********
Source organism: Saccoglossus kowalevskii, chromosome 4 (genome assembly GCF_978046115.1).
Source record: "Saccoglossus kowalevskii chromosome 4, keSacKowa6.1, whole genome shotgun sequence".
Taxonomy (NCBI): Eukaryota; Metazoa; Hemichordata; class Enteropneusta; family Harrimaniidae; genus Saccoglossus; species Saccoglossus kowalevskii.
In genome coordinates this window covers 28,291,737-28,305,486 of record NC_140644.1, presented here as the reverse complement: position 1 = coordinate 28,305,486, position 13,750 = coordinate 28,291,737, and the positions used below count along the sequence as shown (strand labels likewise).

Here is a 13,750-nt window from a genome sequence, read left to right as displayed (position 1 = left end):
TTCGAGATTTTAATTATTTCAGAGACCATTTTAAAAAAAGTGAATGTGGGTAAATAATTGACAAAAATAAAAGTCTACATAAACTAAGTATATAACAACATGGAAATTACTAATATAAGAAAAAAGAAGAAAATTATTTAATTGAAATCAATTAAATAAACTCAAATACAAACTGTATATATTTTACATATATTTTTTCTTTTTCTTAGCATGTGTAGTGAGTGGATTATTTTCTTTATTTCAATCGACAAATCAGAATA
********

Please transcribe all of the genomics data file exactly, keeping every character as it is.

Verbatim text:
Source organism: Saccoglossus kowalevskii, chromosome 4 (genome assembly GCF_978046115.1).
Source record: "Saccoglossus kowalevskii chromosome 4, keSacKowa6.1, whole genome shotgun sequence".
Taxonomy (NCBI): Eukaryota; Metazoa; Hemichordata; class Enteropneusta; family Harrimaniidae; genus Saccoglossus; species Saccoglossus kowalevskii.
In genome coordinates this window covers 28,291,737-28,305,486 of record NC_140644.1, presented here as the reverse complement: position 1 = coordinate 28,305,486, position 13,750 = coordinate 28,291,737, and the positions used below count along the sequence as shown (strand labels likewise).

Here is a 13,750-nt window from a genome sequence, read left to right as displayed (position 1 = left end):
TTCGAGATTTTAATTATTTCAGAGACCATTTTAAAAAAAGTGAATGTGGGTAAATAATTGACAAAAATAAAAGTCTACATAAACTAAGTATATAACAACATGGAAATTACTAATATAAGAAAAAAGAAGAAAATTATTTAATTGAAATCAATTAAATAAACTCAAATACAAACTGTATATATTTTACATATATTTTTTCTTTTTCTTAGCATGTGTAGTGAGTGGATTATTTTCTTTATTTCAATCGACAAATCAGAATA